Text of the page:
This Saturday will bring wide-ranging changes to Muni, a broad reorganization of the city’s transit system that MTA Executive Director Nat Ford called the most complex service changes in a generation. But while this round of changes will be virtually net-neutral in terms of overall service and revenue, Ford said the MTA’s looming $19 million mid-year budget deficit will force the agency to consider much deeper future service cuts.
"I don’t think we can avoid ever taking a look at that," Ford told reporters at a briefing on the upcoming service changes. "It’s something that we regret doing … However, we have to deal with the physics of our finances."
"There’s no way to avoid what is probably our largest cost driver. The Muni service is the largest cost driver for the MTA, and to deal with any deficit situation, we will have to continually look in that area."
The upcoming service changes were originally intended to help close the MTA’s $129 million budget gap this spring, but the final package did not net any savings, as service cuts were balanced by enhancements. The result will be a de facto implementation of some Transit Effectiveness Project recommendations, though the agency isn’t classifying the route changes as such. In total, the MTA will save about $3.2 million from adjustment to operator schedules as part of the changes, but that figure is the result of "efficiencies," not any service cuts, said Ford.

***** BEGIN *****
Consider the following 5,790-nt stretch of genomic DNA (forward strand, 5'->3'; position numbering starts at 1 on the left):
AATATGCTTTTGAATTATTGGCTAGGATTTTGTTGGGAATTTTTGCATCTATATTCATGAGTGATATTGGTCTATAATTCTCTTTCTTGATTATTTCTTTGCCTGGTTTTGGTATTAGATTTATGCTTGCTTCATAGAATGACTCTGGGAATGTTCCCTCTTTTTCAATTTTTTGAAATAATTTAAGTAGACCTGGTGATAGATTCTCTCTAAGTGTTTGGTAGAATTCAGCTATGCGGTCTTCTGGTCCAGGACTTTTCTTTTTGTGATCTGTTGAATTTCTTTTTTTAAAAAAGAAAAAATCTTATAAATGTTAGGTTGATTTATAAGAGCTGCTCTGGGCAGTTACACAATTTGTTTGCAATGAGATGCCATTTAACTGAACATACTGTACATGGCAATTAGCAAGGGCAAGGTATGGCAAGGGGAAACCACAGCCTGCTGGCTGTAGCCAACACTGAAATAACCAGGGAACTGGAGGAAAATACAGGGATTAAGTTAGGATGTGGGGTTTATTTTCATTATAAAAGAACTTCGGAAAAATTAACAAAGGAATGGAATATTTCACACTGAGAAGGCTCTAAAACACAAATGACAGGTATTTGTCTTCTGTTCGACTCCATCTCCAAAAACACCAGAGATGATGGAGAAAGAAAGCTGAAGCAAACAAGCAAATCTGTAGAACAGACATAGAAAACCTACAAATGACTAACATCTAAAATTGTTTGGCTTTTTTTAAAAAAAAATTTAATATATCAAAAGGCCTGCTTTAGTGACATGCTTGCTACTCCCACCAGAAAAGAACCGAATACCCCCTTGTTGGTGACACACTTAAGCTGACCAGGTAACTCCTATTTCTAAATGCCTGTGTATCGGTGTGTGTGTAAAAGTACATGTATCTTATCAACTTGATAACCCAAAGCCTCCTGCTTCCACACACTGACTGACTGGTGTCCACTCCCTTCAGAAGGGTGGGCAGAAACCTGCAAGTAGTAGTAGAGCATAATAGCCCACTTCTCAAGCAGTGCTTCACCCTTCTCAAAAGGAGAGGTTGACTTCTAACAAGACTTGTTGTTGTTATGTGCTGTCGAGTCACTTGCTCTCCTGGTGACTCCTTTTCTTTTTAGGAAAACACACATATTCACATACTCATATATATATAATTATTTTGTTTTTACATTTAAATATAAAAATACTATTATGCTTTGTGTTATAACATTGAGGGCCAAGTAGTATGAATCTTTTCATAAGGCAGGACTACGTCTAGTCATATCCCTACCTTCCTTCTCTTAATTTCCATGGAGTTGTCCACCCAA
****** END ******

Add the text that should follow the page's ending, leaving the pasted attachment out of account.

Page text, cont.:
While further service cuts could be on the table, "there is no examination right now of any fare increases at all," said Ford. Muni fares were already increased in July as part of the spring budget deal, and the monthly pass rate will go up again in January.
The MTA’s consideration of further service cuts comes amid the Mayor’s opposition to extending parking meter hours to help bridge the agency’s budget gap, and will force the MTA Board to weigh transit service cuts against a plan to reap more revenue from parking meters. As Streetsblog reported last month, the agency’s community outreach on its parking meter study has been slow, and the Mayor has actively worked to scuttle its implementation. MTA Board Chairman Tom Nolan noted at the time that the public is growing increasingly upset over the prospect of broad cuts to Muni, and has indicated a willingness to vote for extended parking meter hours in spite of the Mayor’s opposition. It’s not clear yet whether a majority of the board would join him, but as the prospect of further cuts becomes more real, the choice will certainly become starker.
For now, the MTA is still busy preparing Muni riders and operators for Saturday’s service changes. Muni ambassadors in full livery of orange hats and bright yellow vests are out in force to alert riders, and the MTA has conducted extensive outreach. Ford said the agency will turn its attention to further cuts once the December 5th changes are in place.
"Right now, we’ve been focused on this service change," said Ford. "Once we get the dust settled on this over the next couple weeks, the next few months, then in earnest we’ll really take a good, hard look at what we can do to close that $19 million gap between January and June."
Unlike this round of cuts, the next is not likely to be balanced by enhancements, Ford indicated. "Going forward, we will have to take a deeper look in terms of modifications that are probably not as productive as we want them to be."